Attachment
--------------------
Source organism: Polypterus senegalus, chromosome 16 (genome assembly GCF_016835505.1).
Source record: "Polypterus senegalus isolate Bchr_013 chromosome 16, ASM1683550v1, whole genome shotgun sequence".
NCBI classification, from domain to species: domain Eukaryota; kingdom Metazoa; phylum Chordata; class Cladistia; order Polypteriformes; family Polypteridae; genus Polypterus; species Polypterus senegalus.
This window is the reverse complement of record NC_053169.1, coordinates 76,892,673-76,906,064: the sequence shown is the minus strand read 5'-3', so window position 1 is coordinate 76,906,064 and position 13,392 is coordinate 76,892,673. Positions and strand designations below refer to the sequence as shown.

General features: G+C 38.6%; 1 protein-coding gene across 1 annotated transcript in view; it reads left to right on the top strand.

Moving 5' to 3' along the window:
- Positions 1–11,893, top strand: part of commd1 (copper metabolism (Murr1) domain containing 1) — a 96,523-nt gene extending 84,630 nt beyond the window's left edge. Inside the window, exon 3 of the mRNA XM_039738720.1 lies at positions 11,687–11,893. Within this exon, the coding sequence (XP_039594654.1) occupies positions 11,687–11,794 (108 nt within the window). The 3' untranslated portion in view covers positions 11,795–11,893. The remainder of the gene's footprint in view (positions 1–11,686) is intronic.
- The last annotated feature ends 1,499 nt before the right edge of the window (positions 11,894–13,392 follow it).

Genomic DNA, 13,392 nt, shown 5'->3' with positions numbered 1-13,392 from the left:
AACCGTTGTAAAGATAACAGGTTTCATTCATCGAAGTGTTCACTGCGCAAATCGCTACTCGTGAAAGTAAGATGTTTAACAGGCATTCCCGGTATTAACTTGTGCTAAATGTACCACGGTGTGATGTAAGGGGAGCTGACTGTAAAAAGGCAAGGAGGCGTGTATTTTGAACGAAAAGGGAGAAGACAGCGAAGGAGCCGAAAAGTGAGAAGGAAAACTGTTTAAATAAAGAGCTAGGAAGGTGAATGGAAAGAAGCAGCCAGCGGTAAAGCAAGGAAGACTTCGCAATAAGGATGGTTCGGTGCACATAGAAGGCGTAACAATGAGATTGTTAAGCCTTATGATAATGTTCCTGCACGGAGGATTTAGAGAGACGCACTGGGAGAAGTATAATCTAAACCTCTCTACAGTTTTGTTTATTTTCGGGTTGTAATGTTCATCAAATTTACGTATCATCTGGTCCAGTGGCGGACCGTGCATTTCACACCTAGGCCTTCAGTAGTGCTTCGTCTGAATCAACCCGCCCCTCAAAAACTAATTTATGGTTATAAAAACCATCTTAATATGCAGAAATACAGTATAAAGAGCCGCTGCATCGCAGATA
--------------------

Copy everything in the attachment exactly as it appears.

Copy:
Source organism: Polypterus senegalus, chromosome 16 (genome assembly GCF_016835505.1).
Source record: "Polypterus senegalus isolate Bchr_013 chromosome 16, ASM1683550v1, whole genome shotgun sequence".
NCBI classification, from domain to species: domain Eukaryota; kingdom Metazoa; phylum Chordata; class Cladistia; order Polypteriformes; family Polypteridae; genus Polypterus; species Polypterus senegalus.
This window is the reverse complement of record NC_053169.1, coordinates 76,892,673-76,906,064: the sequence shown is the minus strand read 5'-3', so window position 1 is coordinate 76,906,064 and position 13,392 is coordinate 76,892,673. Positions and strand designations below refer to the sequence as shown.

General features: G+C 38.6%; 1 protein-coding gene across 1 annotated transcript in view; it reads left to right on the top strand.

Moving 5' to 3' along the window:
- Positions 1–11,893, top strand: part of commd1 (copper metabolism (Murr1) domain containing 1) — a 96,523-nt gene extending 84,630 nt beyond the window's left edge. Inside the window, exon 3 of the mRNA XM_039738720.1 lies at positions 11,687–11,893. Within this exon, the coding sequence (XP_039594654.1) occupies positions 11,687–11,794 (108 nt within the window). The 3' untranslated portion in view covers positions 11,795–11,893. The remainder of the gene's footprint in view (positions 1–11,686) is intronic.
- The last annotated feature ends 1,499 nt before the right edge of the window (positions 11,894–13,392 follow it).

Genomic DNA, 13,392 nt, shown 5'->3' with positions numbered 1-13,392 from the left:
AACCGTTGTAAAGATAACAGGTTTCATTCATCGAAGTGTTCACTGCGCAAATCGCTACTCGTGAAAGTAAGATGTTTAACAGGCATTCCCGGTATTAACTTGTGCTAAATGTACCACGGTGTGATGTAAGGGGAGCTGACTGTAAAAAGGCAAGGAGGCGTGTATTTTGAACGAAAAGGGAGAAGACAGCGAAGGAGCCGAAAAGTGAGAAGGAAAACTGTTTAAATAAAGAGCTAGGAAGGTGAATGGAAAGAAGCAGCCAGCGGTAAAGCAAGGAAGACTTCGCAATAAGGATGGTTCGGTGCACATAGAAGGCGTAACAATGAGATTGTTAAGCCTTATGATAATGTTCCTGCACGGAGGATTTAGAGAGACGCACTGGGAGAAGTATAATCTAAACCTCTCTACAGTTTTGTTTATTTTCGGGTTGTAATGTTCATCAAATTTACGTATCATCTGGTCCAGTGGCGGACCGTGCATTTCACACCTAGGCCTTCAGTAGTGCTTCGTCTGAATCAACCCGCCCCTCAAAAACTAATTTATGGTTATAAAAACCATCTTAATATGCAGAAATACAGTATAAAGAGCCGCTGCATCGCAGATA